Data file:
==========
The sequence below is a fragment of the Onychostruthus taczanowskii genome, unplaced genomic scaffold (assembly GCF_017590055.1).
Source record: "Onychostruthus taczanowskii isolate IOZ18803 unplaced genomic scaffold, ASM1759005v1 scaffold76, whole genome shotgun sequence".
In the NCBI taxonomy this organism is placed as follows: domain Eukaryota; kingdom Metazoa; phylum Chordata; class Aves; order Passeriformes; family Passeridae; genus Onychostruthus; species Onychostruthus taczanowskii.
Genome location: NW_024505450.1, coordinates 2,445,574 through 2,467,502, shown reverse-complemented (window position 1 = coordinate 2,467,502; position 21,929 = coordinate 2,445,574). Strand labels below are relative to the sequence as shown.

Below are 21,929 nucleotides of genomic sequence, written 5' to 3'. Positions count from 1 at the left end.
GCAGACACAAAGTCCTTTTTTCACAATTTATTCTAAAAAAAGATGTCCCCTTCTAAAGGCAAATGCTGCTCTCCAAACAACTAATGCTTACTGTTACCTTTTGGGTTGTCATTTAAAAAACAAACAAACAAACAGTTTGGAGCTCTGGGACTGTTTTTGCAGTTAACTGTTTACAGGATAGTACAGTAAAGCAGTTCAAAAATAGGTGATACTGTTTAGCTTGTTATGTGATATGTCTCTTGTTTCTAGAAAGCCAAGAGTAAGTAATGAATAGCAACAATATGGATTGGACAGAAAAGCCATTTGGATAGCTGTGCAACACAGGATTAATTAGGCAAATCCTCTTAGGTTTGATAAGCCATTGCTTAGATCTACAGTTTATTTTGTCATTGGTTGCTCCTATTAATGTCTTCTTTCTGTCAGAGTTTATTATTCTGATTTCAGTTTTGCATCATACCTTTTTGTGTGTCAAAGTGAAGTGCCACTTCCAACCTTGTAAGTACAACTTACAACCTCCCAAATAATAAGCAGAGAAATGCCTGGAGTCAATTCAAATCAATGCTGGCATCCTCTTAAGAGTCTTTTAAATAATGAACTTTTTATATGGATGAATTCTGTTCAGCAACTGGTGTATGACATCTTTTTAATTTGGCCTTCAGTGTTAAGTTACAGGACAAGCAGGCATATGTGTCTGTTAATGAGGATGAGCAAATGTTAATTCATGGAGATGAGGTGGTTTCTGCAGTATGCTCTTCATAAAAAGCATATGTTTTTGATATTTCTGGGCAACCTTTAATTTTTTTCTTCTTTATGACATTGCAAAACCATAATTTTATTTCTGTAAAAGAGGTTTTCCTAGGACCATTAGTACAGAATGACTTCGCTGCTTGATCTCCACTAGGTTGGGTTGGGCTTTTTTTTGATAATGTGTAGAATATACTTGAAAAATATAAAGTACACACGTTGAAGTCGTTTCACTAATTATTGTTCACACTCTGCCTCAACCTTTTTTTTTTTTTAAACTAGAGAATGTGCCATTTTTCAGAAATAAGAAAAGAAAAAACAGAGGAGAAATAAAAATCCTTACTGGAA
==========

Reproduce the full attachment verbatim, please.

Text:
The sequence below is a fragment of the Onychostruthus taczanowskii genome, unplaced genomic scaffold (assembly GCF_017590055.1).
Source record: "Onychostruthus taczanowskii isolate IOZ18803 unplaced genomic scaffold, ASM1759005v1 scaffold76, whole genome shotgun sequence".
In the NCBI taxonomy this organism is placed as follows: domain Eukaryota; kingdom Metazoa; phylum Chordata; class Aves; order Passeriformes; family Passeridae; genus Onychostruthus; species Onychostruthus taczanowskii.
Genome location: NW_024505450.1, coordinates 2,445,574 through 2,467,502, shown reverse-complemented (window position 1 = coordinate 2,467,502; position 21,929 = coordinate 2,445,574). Strand labels below are relative to the sequence as shown.

Below are 21,929 nucleotides of genomic sequence, written 5' to 3'. Positions count from 1 at the left end.
GCAGACACAAAGTCCTTTTTTCACAATTTATTCTAAAAAAAGATGTCCCCTTCTAAAGGCAAATGCTGCTCTCCAAACAACTAATGCTTACTGTTACCTTTTGGGTTGTCATTTAAAAAACAAACAAACAAACAGTTTGGAGCTCTGGGACTGTTTTTGCAGTTAACTGTTTACAGGATAGTACAGTAAAGCAGTTCAAAAATAGGTGATACTGTTTAGCTTGTTATGTGATATGTCTCTTGTTTCTAGAAAGCCAAGAGTAAGTAATGAATAGCAACAATATGGATTGGACAGAAAAGCCATTTGGATAGCTGTGCAACACAGGATTAATTAGGCAAATCCTCTTAGGTTTGATAAGCCATTGCTTAGATCTACAGTTTATTTTGTCATTGGTTGCTCCTATTAATGTCTTCTTTCTGTCAGAGTTTATTATTCTGATTTCAGTTTTGCATCATACCTTTTTGTGTGTCAAAGTGAAGTGCCACTTCCAACCTTGTAAGTACAACTTACAACCTCCCAAATAATAAGCAGAGAAATGCCTGGAGTCAATTCAAATCAATGCTGGCATCCTCTTAAGAGTCTTTTAAATAATGAACTTTTTATATGGATGAATTCTGTTCAGCAACTGGTGTATGACATCTTTTTAATTTGGCCTTCAGTGTTAAGTTACAGGACAAGCAGGCATATGTGTCTGTTAATGAGGATGAGCAAATGTTAATTCATGGAGATGAGGTGGTTTCTGCAGTATGCTCTTCATAAAAAGCATATGTTTTTGATATTTCTGGGCAACCTTTAATTTTTTTCTTCTTTATGACATTGCAAAACCATAATTTTATTTCTGTAAAAGAGGTTTTCCTAGGACCATTAGTACAGAATGACTTCGCTGCTTGATCTCCACTAGGTTGGGTTGGGCTTTTTTTTGATAATGTGTAGAATATACTTGAAAAATATAAAGTACACACGTTGAAGTCGTTTCACTAATTATTGTTCACACTCTGCCTCAACCTTTTTTTTTTTTTAAACTAGAGAATGTGCCATTTTTCAGAAATAAGAAAAGAAAAAACAGAGGAGAAATAAAAATCCTTACTGGAA